- Detective Sato's father died in pursuit of a suspect, with his last words being mistaken for a dying clue by witnesses; as an adult, Sato realizes what her father was instead yelling "Turn yourself in!" over and over again, as the suspect was an old friend.
- Coded dying clues pop up quite a bit in The Kindaichi Case Files
- One involved a Japanese keyboard (which became a letter-shifting code in English)
- One involved Morse code (using different forms of Kanji to represent dots and dashes)
- JoJo's Bizarre Adventure:
- In Stardust Crusaders, Kakyoin is killed by Dio, who uses his Stand's ability to stop time to expedite the killing. In his last moments, though, Kakyoin uses the information on Dio's movements that Hierophant Green received to deduce how The World operates, and blasts a clock tower. This "stops time" for the tower, giving Joseph the information he and the others need to have even a remote chance against Dio.
- In Diamond is Unbreakable, Shigechi discovers Kira's latest 'girlfriend'. Wounded and about to be vaporized, he uses one last Harvest to bring one of Kira's buttons to Josuke and Okuyasu, giving them the first clue to the identity of a serial killer who has been killing undetected in Morioh for the past fifteen years.
- In Golden Wind, after being mortally wounded by Diavolo, Abbacchio uses his crumbling Stand to create a "death mask" imprinted with Diavolo's face to help his friends identify him.
- A case from Detective School Q, early on in the anime. The victim is found dead in front of a computer, with a seemingly significant set of letters typed in. The resident Insufferable Genius tries every possible code to crack it, but fails until he takes the advice of The Ace Hero, Kyu. there was no code to the message, the victim literally wrote the killer's name onto the keyboard in kanji with their finger.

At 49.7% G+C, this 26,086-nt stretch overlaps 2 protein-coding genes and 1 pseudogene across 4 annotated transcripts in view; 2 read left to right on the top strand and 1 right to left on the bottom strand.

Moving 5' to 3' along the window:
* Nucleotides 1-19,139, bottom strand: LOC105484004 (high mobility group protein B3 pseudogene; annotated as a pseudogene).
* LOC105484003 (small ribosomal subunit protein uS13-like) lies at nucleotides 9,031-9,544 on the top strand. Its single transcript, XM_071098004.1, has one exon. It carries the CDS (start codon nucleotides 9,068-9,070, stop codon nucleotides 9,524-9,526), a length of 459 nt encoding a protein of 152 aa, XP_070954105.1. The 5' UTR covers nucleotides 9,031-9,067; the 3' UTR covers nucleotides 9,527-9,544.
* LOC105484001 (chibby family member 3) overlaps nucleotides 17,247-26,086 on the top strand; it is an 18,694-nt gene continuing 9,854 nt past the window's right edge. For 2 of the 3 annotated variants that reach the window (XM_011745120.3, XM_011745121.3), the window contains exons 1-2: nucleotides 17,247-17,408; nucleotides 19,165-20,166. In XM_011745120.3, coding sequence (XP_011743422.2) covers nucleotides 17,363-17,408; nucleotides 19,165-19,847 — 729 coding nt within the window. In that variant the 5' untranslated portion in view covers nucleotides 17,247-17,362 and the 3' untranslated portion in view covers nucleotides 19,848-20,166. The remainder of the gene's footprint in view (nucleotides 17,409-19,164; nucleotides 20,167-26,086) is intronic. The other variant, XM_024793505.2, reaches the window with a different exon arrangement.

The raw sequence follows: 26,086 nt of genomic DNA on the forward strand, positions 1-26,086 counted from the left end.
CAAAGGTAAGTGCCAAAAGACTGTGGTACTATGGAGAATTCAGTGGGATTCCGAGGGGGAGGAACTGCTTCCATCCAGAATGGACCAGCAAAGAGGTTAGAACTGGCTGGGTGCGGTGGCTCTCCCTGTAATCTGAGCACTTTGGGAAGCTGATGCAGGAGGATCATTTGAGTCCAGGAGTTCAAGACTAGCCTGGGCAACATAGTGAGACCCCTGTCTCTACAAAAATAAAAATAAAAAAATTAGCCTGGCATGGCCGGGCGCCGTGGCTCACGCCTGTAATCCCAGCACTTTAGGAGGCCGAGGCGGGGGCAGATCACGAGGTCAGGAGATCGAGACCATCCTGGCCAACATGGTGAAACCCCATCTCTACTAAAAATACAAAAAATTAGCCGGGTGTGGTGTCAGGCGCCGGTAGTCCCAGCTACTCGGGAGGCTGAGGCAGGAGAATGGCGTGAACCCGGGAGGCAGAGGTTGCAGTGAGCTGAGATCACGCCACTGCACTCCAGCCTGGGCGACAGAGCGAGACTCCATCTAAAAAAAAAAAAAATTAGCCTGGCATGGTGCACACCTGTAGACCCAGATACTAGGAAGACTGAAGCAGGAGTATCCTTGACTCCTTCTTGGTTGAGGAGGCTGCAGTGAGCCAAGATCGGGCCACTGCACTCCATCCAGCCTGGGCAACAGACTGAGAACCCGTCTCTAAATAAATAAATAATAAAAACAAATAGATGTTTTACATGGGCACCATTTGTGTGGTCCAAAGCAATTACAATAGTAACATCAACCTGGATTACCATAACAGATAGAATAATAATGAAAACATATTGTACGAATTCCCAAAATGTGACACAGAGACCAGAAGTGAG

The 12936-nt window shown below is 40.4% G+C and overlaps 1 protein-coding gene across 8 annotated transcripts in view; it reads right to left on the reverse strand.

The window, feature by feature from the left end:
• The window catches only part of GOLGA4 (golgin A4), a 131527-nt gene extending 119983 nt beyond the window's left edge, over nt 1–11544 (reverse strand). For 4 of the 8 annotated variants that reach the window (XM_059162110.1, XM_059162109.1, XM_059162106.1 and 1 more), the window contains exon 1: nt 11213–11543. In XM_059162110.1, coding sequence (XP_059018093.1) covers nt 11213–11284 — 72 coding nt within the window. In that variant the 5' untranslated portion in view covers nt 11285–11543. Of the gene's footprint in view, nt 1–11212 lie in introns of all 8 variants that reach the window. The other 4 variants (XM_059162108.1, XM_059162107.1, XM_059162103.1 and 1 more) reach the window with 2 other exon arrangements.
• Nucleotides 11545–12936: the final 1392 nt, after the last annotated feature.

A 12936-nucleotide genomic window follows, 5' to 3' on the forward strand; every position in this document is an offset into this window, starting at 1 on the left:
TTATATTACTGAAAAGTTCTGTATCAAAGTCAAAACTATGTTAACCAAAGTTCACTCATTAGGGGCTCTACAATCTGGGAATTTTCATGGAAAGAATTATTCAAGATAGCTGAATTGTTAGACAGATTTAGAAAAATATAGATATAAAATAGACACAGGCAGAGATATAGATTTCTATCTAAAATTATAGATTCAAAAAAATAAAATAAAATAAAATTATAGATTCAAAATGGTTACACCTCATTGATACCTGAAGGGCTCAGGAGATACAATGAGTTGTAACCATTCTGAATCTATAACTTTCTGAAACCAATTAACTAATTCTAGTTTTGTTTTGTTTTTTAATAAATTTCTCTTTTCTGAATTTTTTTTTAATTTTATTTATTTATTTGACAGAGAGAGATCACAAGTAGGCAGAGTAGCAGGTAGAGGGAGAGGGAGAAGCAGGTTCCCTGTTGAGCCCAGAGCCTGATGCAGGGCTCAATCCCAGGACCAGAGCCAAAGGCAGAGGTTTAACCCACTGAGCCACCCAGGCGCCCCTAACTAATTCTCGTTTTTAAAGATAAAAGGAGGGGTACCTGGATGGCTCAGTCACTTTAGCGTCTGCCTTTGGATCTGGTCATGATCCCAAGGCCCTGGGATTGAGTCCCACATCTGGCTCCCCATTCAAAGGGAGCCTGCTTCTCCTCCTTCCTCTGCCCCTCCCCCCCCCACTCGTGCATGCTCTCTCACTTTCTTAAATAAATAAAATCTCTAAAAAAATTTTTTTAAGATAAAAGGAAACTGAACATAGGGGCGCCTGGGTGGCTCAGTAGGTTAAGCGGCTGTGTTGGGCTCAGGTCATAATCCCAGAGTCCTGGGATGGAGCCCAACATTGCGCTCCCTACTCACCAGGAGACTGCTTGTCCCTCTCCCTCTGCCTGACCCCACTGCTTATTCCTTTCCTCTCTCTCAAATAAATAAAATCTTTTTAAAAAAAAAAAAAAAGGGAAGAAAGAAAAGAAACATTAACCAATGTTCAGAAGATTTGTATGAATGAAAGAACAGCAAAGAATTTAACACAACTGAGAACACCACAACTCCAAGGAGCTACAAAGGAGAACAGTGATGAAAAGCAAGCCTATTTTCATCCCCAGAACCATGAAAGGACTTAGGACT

- In one MAD "A Mad Look At" involving criminal investigations, the murder victim manages to not only write his killer's name, but also said killer's motivations for the crime in his own blood.
- A variation occurs in the 1986 solve-it-yourself comic Whodunnit. A murdered chemist had arranged bottles of chemicals in a row on his desk before he died, and the cops couldn't figure out what they would be used for. The hero realizes that the chemical symbols on the bottles spelled out the killer's name. Justified in that this was actually a PRE-dying clue: the scientist knew he was in danger from the guy, and stalled him long enough to casually arrange the bottles.
- In Despair's Last Resort, one of the two victims of Chapter 3 wrote the victim's talent in French. Most of the students didn't know French, but one did, and was able to tell the culprit's identity by reading the message.
- 5 Card Stud: After being shot through the stomach, Little George puts his hands together as if praying and holds them like that as he dies. When Van sees the body, he realises that George, who was an atheist, would not have been praying for his life, and was leaving him a clue to tell him that the killer was Reverend Johnathan Rudd.